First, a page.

I’ve been buying, using, and recommending Dove Exfoliating Soap as an affordable and low maintenance facial cleanser. Doctor-recommended. In general my skin has liked the stuff. But a friend recently made me aware of the fact that most of these mass-produced exfoliating soaps contain “microbeads” of plastic. These tiny globules of polyethylene act as a gentle abrasive that exfoliates dead skin, but the synthetic grit then washes down our drains and into our watersheds and oceans where it accumulates, gets eaten by sea creatures, and damages our ecosystems. Plastic beads, made from petroleum products, in my soap. Really?
Whether created by the mechanical pounding of waves upon larger pieces of plastic, or formed intentionally as exfoliating microbeads, these little bits of plastic add up. We’ve all seen plastic bottles and junk floating in ponds and rivers, but how much is there that we can’t see? One study found that up to 85% of plastic by weight in some estuaries is microscopic, invisible to the unaided eye, creating a hidden suspension of toxic materials. Many of the synthetic beads are so small that most sewage treatment systems allow them through. From a Slate.com article on the subject:
The thing about plastic exfoliating beads is that they don’t need to break down in order to end up in the stomachs of marine life from otters to octopi. “As this debris occupies the same size range as sand grains and planktonic organisms, it is available to a wide range of invertebrates near the base of the food chain,” says Mark Browne, a scientist at the Centre for Ecological Impacts of Coastal Cities at the University of Sydney who has studied the consequences of microscopic plastic in marine habitats.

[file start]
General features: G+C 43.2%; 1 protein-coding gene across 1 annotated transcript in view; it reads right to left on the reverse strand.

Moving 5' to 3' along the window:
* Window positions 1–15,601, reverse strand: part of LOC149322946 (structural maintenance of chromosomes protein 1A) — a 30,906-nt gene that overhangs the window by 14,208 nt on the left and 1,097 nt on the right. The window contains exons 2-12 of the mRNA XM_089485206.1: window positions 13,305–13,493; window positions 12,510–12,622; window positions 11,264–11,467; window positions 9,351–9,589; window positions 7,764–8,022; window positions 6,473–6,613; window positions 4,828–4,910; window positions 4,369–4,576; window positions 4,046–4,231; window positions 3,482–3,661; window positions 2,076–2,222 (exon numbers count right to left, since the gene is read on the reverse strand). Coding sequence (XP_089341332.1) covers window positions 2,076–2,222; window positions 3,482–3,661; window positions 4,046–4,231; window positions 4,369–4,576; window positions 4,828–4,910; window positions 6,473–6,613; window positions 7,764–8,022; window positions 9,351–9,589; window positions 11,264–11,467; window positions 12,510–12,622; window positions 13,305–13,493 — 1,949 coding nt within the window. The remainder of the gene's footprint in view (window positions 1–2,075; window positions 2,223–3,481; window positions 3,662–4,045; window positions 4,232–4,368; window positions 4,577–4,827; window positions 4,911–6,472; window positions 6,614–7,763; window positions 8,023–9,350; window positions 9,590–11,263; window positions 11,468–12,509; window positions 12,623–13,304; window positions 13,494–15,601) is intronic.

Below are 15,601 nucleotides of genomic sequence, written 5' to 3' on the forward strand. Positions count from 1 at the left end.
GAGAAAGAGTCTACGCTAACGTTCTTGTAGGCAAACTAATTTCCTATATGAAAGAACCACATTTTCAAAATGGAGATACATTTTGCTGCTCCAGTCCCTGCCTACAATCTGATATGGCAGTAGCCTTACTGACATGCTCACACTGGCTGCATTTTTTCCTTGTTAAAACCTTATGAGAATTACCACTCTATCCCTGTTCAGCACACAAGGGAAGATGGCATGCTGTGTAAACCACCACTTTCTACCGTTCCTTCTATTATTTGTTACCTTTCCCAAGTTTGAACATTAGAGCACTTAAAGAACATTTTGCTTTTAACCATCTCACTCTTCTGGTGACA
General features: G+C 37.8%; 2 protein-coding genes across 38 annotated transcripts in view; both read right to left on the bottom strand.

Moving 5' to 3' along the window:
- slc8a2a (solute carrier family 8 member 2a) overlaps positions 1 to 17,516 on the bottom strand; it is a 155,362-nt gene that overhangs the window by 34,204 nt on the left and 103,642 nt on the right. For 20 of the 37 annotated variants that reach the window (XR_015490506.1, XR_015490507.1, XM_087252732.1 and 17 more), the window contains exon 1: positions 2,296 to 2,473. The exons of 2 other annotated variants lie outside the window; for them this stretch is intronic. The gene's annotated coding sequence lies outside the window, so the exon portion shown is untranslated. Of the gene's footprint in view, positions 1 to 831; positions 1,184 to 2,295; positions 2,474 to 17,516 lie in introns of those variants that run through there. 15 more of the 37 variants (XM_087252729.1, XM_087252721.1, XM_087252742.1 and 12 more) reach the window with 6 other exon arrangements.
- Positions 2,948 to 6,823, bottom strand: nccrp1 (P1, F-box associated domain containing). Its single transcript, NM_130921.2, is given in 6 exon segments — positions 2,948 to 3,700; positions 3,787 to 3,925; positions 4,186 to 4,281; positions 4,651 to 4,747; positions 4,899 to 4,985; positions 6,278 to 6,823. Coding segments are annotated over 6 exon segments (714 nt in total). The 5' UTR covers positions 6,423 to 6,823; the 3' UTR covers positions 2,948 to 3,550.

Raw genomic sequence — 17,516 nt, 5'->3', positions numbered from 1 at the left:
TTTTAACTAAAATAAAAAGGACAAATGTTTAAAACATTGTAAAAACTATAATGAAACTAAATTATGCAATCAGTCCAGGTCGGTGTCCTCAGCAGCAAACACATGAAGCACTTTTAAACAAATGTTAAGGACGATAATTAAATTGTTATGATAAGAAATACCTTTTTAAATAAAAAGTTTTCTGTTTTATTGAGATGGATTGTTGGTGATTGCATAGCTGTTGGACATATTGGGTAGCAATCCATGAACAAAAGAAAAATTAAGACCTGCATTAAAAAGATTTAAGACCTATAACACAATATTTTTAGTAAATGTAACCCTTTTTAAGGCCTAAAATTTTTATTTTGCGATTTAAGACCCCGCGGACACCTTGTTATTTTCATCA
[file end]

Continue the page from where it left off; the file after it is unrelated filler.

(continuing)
… a range of bottom-of-the-food-chain critters—including mussels, barnacles, lugworms, and tiny crustaceans called amphipods—will ingest the particles, which may then remain in their digestive tracts or migrate to other body tissue. New research also suggests that polyethylene is an excellent transporter of phenanthrene, a byproduct of fossil fuel burning that’s a dangerous ocean pollutant.
Is all that plastic (and the many chemicals attached to it, read on) making its way up the food chain, as larger organisms like us devour smaller ones, potentially creating a process not unlike mercury toxicity in our seafood? I’m not qualified to say, except that this sounds plausible.
An environmentally-oriented blog in the Yahoo network has compiled a list of soaps to avoid. You will find, and rub your face with, plentiful polyethylene beads in these brands:
Aveeno Skin Brightening Daily Scrub
Clean & Clear’s line of scrubs
Dove Gentle Exfoliating Foaming Facial Cleanser
Neutrogena’s line of scrubs
Noxzema’s line of scrubs
Olay’s line of scrubs
Phisoderm Nurturing Facial Polish
Look for “polyethylene” in the label’s ingredient list. You can double-check on a site like drugstore.com, where it’s often easier to read the full ingredient list. You might also question terms like “microbeads” or “microcrystals” that aren’t explained.
I’m not an expert, but you can probably find suitable alternative soaps without polyethylene at places like Whole Foods and Trader Joe’s. As a New Year’s resolution I picked up a bar which lists oatmeal as the sole exfoliant. Here are a few good name brands mentioned in the same Yahoo article, with their more natural exfoliating ingredients in parentheses:
Avalon Organics Exfoliating Enzyme Scrub (ground walnut & flax)